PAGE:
Rumble Tumble stumble

November 23, 2011

This guy Leonard knew sold cold guns was named Haskel Ward.

Did this line wrongfoot you? More than once?

It’s a great example of a garden path sentence, and one with multiple paths. It appears at the beginning of chapter 7 in Joe R. Lansdale’s novel Rumble Tumble, which I’m reading at the moment.

It boils down to “This guy was named X.” Inserting a relative pronoun or two —

This guy [who] Leonard knew [who] sold cold guns was named Haskel Ward.

— clarifies the syntax, but robs the line of its charm and of the narrator’s distinctive voice.

Grammatically what this is is a subject contact clause. As my shows shows, these are quite common in Irish English and also some US dialects.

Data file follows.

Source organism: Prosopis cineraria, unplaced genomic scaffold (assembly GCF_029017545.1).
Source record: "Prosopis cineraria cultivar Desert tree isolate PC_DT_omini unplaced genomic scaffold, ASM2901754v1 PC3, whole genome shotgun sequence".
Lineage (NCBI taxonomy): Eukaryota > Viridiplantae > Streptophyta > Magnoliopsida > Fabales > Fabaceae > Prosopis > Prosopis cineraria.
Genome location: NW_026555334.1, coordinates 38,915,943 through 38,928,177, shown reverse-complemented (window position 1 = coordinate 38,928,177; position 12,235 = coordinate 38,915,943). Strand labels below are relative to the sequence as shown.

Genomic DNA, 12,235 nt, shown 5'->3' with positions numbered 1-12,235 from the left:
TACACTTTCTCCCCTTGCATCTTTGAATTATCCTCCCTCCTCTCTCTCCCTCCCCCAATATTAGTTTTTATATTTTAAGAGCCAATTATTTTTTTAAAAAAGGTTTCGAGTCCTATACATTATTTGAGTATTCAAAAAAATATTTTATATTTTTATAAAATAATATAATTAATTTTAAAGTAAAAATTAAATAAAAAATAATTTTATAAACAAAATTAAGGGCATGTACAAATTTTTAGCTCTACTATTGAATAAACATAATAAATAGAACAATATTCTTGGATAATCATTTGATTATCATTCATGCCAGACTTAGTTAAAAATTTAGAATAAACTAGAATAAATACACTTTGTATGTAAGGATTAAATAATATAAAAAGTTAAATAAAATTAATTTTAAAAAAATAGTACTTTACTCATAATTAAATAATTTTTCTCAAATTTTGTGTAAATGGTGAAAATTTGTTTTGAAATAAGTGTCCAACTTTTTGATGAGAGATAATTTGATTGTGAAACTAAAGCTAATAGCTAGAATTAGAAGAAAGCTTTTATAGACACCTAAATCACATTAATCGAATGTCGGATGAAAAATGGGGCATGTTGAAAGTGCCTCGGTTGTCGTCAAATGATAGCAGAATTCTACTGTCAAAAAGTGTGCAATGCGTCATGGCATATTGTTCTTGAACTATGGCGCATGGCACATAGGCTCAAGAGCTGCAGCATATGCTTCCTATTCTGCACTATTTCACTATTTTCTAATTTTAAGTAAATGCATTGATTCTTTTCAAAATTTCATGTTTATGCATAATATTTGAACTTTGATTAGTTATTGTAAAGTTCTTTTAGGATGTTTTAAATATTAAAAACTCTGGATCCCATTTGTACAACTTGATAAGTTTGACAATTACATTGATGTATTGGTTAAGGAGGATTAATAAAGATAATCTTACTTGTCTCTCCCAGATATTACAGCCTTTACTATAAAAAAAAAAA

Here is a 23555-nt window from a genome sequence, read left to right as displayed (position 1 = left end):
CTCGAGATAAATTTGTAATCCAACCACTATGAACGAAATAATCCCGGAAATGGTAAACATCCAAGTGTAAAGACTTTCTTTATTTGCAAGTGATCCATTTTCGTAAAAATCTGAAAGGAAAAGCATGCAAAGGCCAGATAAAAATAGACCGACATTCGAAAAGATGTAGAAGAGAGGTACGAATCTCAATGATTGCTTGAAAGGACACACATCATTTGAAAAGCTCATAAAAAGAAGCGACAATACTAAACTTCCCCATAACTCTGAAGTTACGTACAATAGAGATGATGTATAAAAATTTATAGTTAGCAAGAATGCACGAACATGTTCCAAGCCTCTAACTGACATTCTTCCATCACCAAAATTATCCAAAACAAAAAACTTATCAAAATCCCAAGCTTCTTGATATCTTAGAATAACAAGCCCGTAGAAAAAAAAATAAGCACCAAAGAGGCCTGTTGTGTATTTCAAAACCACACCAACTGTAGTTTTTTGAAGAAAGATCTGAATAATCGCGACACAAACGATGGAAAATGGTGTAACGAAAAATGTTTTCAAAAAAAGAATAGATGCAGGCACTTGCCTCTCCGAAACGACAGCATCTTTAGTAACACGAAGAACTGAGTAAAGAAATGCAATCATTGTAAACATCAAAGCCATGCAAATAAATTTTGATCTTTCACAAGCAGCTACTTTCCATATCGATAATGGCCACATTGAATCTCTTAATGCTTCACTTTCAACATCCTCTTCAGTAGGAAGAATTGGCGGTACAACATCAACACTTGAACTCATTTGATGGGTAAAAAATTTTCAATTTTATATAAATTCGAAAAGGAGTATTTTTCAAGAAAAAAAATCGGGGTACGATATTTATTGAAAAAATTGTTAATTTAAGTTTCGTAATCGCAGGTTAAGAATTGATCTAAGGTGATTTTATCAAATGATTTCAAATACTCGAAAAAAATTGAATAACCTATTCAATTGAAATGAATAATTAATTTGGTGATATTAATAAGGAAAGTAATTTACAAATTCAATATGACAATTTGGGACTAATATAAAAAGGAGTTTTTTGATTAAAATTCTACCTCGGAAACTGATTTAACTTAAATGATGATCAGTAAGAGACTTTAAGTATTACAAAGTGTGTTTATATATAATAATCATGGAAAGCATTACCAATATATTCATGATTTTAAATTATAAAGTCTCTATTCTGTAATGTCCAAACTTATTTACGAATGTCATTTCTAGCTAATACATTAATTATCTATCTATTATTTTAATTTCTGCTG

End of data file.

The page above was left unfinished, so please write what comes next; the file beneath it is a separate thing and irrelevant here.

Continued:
Dinosaur Comics, 25 November 2003

(If you’re a regular visitor here, you might remember seeing Rumble Tumble in this bookmash, where I found another use for its rhyming reduplication.)


Bookmash: Dead Voices Reading

June 1, 2011

A new bookmash:

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Dead Voices Reading

All the dead voices
Reading in the dark,
Stories of five decades rumble
Tumble in search of memory
Up the line to death.
Almost there.

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And an old one (well, from last November):

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The News from Ireland

A night to remember
The news from Ireland;
Something under the bed is drooling.

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These two bring the bookmash count to 10. Nos. 1–8 are here.

Thanks to the authors: Declan Hughes, Seamus Deane, Hermann Hesse, Joe R. Lansdale, Eric R. Kandel, the war poets, and Nuala O’Faolain (Dead Voices Reading); Walter Lord, William Trevor, and Bill Watterson (The News from Ireland); and thanks also to artist Nina Katchadourian, whose series of Sorted Books got me started.